The plane flies to the south coast of Santa Maria, Azores, to align with the beginning of the runway, which occupies a good portion of the eastern end of the island. We share the oval window and follow the maneuver and the opening views.
The predominant earthy brown surprises us. In the eight neighbors of the archipelago, the monopolistic tone had proven itself to green with deviations of yellowish.
Soft Landing in the Azorean Algarve
Everything indicated that the last southern and eastern stronghold of the Azores sheltered the exception. Santa Maria is the Azorean Algarve, some natives assure us. “We have the best climate and the best beaches but also the Azores more conventional. Just wait until you go to Pico Alto, which you will see. We don't take long to do it.
Before that, already installed on the outskirts of Vila do Porto, we reversed the usual sense of things and went down to Anjos. We found the Chapel of Nossa Senhora da Nª Senhora with closed doors.
For a short time. Seeing us hanging around the door, a lady at the window of a one-story house next door began to investigate whether the Holy Trinity would grant us a visit to what is believed to have been the first church built by Infante Dom Henrique in the Azores, in 1439, in its original wood and hay version, a few years later replaced by the current one.
The Troubled Visit of Christopher Columbus
Apparently the guardian approved of it, or at least it took only a few minutes before she appeared to us with the key in her hand and a single, simple prayer: "Then, please come back to close it and return it to me." A Cristovão Colombo in a magnified bronze statue contemplates the horizon of the Atlantic but seems to accompany our movements from the sidelines. As soon as we leave the simple but peculiar interior of the temple, we are the ones to relive it and the story of its ephemeral passage through the island.
It didn't take long after the beginning of settlement until the island was attacked by pirates and Berber corsairs. Columbus himself was a victim of these attacks, albeit by default. In early 1493, he was returning from his journey to discover America. The caravel Santa Maria had already sunk in the Caribbean.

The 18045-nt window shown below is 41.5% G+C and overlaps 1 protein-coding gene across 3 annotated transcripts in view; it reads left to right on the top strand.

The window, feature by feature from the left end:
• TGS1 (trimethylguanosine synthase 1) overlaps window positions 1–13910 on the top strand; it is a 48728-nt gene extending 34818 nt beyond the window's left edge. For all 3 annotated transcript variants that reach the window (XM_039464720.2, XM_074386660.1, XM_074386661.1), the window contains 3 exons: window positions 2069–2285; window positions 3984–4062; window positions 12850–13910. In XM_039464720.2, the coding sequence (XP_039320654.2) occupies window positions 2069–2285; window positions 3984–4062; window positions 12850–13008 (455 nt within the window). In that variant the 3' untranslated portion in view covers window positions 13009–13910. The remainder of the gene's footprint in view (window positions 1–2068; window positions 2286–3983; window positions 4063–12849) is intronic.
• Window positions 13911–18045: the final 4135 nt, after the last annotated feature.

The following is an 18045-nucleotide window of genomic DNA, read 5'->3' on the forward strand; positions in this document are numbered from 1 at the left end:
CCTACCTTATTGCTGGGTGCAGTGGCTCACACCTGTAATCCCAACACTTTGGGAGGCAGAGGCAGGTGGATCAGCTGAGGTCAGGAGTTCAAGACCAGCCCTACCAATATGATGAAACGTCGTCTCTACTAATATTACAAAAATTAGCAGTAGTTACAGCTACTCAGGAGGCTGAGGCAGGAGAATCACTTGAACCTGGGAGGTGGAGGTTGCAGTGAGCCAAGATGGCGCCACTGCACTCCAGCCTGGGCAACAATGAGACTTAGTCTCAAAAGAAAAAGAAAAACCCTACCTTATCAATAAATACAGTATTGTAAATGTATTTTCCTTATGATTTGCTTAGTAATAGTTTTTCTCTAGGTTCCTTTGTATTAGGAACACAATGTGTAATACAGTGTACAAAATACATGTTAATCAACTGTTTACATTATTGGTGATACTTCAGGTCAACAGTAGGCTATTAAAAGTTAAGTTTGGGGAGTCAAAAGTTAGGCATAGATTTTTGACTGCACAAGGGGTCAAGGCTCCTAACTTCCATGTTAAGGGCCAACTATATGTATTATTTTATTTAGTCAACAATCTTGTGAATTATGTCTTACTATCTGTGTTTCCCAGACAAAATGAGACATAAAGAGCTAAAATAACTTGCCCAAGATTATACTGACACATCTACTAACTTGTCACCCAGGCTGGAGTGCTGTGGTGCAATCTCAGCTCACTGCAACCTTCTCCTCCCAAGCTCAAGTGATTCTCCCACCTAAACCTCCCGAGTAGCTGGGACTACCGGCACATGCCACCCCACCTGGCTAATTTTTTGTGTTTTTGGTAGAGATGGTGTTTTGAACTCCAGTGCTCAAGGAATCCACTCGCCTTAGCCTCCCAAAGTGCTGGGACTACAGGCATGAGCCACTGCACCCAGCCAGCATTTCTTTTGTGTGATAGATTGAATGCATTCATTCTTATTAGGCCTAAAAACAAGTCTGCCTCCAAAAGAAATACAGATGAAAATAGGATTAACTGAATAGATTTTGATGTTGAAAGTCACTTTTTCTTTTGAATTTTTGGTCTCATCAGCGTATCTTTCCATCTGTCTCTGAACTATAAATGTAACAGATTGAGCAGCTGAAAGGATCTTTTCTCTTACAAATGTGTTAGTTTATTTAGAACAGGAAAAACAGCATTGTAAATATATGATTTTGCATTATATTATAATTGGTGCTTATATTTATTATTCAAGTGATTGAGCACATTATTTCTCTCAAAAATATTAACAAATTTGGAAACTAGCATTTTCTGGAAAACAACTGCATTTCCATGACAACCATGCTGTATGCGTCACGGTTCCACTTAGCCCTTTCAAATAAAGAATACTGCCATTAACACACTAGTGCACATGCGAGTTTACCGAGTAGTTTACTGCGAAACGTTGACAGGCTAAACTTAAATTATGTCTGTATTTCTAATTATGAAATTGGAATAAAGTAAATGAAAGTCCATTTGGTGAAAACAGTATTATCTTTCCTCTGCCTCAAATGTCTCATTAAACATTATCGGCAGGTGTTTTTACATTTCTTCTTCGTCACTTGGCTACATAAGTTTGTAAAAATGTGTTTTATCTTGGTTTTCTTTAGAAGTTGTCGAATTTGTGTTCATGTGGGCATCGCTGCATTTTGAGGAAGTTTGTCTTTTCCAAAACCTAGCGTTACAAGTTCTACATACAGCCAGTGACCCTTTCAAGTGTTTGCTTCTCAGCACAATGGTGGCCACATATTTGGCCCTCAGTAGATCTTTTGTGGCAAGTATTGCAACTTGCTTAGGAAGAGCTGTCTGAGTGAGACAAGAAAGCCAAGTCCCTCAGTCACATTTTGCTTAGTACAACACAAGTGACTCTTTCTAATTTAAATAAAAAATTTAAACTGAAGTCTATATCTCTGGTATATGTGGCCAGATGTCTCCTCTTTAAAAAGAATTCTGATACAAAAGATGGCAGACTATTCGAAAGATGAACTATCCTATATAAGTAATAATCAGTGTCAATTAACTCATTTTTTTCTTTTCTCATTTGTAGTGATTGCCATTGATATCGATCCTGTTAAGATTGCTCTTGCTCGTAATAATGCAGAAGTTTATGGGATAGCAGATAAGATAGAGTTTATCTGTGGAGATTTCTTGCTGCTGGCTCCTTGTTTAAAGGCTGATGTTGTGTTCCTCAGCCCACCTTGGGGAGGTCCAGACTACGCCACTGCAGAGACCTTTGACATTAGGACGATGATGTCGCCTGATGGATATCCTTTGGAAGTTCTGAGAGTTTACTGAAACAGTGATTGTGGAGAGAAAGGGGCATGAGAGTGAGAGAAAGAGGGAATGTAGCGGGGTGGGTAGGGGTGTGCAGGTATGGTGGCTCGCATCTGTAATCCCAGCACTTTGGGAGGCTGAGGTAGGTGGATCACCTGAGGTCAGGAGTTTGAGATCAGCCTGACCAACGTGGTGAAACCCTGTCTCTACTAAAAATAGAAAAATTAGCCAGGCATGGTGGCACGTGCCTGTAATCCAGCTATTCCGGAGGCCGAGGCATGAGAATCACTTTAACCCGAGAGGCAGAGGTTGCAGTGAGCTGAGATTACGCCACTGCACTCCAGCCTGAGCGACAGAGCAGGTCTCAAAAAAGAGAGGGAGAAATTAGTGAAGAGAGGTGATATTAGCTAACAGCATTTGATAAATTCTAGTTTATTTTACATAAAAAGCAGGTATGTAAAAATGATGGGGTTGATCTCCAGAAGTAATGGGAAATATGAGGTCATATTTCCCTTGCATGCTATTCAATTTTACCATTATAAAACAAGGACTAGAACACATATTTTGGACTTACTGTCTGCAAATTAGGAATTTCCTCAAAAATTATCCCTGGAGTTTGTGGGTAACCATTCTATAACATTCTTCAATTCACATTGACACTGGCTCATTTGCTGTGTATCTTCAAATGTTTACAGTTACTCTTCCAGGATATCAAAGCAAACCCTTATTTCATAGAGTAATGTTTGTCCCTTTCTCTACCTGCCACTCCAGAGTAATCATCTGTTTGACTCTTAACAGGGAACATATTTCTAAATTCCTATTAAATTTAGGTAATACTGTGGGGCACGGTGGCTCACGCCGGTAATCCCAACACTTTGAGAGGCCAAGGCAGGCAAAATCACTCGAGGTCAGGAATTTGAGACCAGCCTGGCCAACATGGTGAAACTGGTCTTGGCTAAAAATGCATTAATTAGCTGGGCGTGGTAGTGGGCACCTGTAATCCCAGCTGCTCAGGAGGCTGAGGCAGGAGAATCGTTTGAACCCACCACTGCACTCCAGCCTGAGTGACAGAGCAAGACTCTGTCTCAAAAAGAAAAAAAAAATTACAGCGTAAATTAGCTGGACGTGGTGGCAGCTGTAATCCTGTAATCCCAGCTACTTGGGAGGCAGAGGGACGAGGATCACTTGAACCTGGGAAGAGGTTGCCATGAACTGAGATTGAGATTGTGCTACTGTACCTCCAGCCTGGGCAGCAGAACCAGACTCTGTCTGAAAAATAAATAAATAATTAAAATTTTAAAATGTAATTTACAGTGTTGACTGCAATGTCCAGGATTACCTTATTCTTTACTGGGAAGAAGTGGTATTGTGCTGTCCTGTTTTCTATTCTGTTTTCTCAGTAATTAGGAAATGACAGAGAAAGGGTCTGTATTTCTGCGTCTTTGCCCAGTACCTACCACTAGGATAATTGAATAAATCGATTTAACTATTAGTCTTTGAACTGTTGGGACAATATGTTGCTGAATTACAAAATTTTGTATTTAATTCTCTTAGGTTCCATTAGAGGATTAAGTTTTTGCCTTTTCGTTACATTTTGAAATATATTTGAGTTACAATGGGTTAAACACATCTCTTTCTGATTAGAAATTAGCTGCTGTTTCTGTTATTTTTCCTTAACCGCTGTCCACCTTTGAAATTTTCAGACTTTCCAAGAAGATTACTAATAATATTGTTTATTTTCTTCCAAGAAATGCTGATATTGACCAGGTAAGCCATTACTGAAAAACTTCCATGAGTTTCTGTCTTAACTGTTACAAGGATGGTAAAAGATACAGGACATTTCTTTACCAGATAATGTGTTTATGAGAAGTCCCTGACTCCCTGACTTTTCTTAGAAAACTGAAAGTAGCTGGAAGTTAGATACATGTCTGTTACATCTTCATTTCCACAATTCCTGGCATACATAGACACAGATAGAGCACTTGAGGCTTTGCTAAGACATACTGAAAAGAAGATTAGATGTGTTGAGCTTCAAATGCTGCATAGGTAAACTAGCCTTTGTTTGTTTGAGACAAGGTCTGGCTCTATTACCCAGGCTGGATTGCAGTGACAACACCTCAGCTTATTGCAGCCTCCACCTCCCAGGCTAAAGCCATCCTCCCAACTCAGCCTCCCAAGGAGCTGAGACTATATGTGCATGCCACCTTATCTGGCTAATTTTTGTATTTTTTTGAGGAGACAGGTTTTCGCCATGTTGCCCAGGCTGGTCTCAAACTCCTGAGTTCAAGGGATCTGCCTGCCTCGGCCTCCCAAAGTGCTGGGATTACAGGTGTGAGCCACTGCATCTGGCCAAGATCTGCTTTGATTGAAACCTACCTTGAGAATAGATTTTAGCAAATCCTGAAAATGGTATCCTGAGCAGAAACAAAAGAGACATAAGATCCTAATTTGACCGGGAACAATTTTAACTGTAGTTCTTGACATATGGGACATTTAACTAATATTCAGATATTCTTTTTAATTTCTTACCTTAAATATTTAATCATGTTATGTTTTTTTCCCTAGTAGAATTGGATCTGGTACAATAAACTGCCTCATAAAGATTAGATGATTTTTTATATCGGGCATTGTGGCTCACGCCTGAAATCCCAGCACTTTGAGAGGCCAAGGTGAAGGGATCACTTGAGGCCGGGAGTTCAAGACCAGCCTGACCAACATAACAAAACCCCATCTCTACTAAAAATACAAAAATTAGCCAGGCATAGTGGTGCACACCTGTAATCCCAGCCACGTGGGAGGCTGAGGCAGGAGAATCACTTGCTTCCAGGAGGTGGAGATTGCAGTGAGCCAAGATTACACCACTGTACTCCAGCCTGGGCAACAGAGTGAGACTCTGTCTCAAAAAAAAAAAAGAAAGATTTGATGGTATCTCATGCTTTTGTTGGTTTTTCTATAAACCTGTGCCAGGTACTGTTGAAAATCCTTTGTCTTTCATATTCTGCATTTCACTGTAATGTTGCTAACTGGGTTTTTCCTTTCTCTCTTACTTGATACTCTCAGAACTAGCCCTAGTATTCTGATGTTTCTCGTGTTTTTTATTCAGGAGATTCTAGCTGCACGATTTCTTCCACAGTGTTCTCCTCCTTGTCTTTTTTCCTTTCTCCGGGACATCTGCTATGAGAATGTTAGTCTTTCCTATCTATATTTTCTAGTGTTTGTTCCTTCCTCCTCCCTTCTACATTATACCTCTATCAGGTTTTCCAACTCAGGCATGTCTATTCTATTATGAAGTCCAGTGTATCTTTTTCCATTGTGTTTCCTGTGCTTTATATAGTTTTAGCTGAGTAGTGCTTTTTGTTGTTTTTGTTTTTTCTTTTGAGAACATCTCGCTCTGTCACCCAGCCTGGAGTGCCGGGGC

In the middle of the Atlantic, Niña and Pinta got lost. Colombo led Niña to the island of Santa Maria. When he arrived, he began to receive food from three of the less than one hundred inhabitants of that time. The following day, he sent a boat with ten men destined for the Hermitage of the Angels in search of a priest who would say a mass of thanks for the good fortune of the trip.
The embassy started to go wrong. Afraid that they were pirates, the residents, led by Lieutenant Captain João de Castanheira, imprisoned five of these men. The rest fled to the ship. Three days later, Castanheira checked Colombo's credentials and welcomed him.
The Almost Tragic Return of Santa Maria to Europe. Via Lisbon
The navigator only left Santa Maria six days after having docked, with the ship repaired and supplied. He headed for Lisbon where he arrived under a terrible storm. The population that accompanied the ship hit by the huge waves rejoiced with their luck.
Colombo spent nine days in Lisbon and surroundings. In this period that remains shrouded in controversy and in which he conferred with D. João II, he and the crew will have been received like heroes and rewarded with large gifts.
One of the most persistent historical theories argues that, after discussing the diplomatic strategy to follow, the Portuguese king made it clear that Spain should concentrate on the new Indies discovered by Columbus and not interfere with Africa and the path to India via Cape of Good Hope.
Barreiro da Faneca: a strange clayey Santa Maria
We reversed path. We soon hit the dirt road to Barreiro da Faneca. At the entrance to this vast, arid, clayey and undulating open plains with torrents of rainwater, surrounded by verdant arboreal vegetation, we share the feeling of having landed on Mars.
From there, we went to Pico Alto (587 m), the highest point of that Terran patch.
Once the last steps have been passed, we are already over this forested zenith and we can see the island all around, the same drier section to the south that we had seen from the plane. And the more southern, the more weedy and wet the landscape.
The Air Tragedy of Pico Alto
On February 8, 1989, pilots aboard the Boeing 707-301 of the Independent Air coming from Bergamo and destined for Punta Cana, they saw little or nothing around before the occurrence of what became the air crash in Portuguese territory with the most victims.
A double failure in the communication between the command tower and the pilots and, above all, the poor preparation and performance of the pilots made the plane's approaching altitude fail and the plane crashed into Pico Alto.
This is despite the fact that the runway at Santa Maria Airport – built by the North Americans in World War II to reinforce their war effort – received, at that time, frequent Concordes on stopovers on their transatlantic trips, as did the equally supersonic Antonov 2 .
Over the decades, the autonomy of new aircraft increased. Santa Maria Airport has lost much of its old traffic.
Towards Santa Bárbara, with no sign of thunder
From the measured heights of Pico Alto, we descend, without a hitch, towards Santa Bárbara. In this town, the architectural beauty surprises us. The houses are white with blue corners and frames.